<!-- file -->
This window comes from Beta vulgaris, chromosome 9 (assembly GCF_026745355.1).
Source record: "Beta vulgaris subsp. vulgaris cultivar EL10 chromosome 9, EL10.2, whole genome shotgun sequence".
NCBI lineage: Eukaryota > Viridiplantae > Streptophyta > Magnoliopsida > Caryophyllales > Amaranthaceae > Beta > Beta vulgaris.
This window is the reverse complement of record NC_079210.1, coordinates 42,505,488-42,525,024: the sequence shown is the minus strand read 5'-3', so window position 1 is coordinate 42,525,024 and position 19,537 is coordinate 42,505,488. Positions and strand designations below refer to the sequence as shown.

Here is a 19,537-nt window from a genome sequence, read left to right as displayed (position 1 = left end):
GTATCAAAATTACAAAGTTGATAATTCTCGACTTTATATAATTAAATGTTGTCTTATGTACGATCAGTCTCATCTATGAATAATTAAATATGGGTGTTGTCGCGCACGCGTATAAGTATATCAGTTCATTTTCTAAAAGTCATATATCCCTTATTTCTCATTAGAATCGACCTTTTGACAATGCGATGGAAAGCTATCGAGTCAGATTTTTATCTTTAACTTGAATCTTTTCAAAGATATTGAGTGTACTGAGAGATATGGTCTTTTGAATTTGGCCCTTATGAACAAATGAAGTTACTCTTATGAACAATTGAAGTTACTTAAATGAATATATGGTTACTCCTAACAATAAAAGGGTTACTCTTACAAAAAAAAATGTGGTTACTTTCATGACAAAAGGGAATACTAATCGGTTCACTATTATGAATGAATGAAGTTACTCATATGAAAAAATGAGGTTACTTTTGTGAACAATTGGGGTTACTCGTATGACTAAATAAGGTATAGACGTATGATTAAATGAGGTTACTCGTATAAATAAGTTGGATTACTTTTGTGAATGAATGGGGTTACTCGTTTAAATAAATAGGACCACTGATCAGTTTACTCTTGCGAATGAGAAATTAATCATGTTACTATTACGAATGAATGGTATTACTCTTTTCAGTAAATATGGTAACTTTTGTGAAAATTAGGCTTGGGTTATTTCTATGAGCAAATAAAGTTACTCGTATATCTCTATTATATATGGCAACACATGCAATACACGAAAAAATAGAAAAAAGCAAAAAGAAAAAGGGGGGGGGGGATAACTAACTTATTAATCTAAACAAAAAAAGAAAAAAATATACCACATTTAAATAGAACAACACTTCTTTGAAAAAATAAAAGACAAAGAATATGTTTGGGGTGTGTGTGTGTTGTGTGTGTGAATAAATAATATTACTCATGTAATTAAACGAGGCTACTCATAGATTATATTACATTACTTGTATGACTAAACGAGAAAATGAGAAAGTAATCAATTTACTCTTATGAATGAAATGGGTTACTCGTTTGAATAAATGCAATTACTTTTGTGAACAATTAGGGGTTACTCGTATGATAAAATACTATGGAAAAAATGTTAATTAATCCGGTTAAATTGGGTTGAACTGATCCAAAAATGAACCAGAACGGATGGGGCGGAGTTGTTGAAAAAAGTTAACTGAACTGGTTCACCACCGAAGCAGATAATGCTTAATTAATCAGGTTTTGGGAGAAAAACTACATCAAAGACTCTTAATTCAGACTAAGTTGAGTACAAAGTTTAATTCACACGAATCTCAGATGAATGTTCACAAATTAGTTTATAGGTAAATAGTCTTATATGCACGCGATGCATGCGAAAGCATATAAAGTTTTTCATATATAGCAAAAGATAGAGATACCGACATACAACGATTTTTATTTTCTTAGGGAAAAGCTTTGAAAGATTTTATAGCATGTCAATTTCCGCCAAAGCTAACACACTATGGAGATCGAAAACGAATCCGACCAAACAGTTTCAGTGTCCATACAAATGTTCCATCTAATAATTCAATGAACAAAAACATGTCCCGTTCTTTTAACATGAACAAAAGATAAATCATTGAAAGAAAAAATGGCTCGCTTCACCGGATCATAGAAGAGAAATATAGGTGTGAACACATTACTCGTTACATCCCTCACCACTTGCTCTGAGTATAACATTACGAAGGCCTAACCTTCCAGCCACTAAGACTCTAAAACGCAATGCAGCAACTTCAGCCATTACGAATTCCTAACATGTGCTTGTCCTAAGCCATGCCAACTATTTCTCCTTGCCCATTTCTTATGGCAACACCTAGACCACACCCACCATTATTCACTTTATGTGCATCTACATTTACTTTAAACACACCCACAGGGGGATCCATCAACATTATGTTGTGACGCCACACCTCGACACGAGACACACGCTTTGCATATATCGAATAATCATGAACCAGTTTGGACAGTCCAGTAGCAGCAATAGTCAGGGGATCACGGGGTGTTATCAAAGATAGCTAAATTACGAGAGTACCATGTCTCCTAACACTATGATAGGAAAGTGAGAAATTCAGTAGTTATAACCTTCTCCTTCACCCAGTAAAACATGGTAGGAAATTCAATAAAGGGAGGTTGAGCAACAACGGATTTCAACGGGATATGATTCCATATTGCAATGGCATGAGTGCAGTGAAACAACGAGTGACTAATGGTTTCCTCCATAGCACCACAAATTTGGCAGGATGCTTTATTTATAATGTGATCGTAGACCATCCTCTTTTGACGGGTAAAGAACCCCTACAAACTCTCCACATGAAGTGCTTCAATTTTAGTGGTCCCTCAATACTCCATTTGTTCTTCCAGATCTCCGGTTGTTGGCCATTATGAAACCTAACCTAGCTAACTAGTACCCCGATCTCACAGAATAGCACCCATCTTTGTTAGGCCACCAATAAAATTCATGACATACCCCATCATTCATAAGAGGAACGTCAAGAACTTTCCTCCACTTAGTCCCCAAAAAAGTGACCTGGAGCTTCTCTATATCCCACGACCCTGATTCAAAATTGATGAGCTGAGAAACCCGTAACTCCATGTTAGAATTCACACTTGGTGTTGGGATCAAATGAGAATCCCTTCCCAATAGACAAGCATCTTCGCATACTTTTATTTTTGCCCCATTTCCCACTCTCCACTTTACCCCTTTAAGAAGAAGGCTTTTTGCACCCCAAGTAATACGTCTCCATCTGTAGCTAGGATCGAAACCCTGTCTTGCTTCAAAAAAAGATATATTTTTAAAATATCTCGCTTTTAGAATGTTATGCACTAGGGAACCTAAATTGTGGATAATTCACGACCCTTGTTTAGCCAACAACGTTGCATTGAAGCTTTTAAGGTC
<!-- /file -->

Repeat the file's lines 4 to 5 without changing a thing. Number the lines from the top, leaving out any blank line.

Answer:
This window is the reverse complement of record NC_079210.1, coordinates 42,505,488-42,525,024: the sequence shown is the minus strand read 5'-3', so window position 1 is coordinate 42,525,024 and position 19,537 is coordinate 42,505,488. Positions and strand designations below refer to the sequence as shown.

Here is a 19,537-nt window from a genome sequence, read left to right as displayed (position 1 = left end):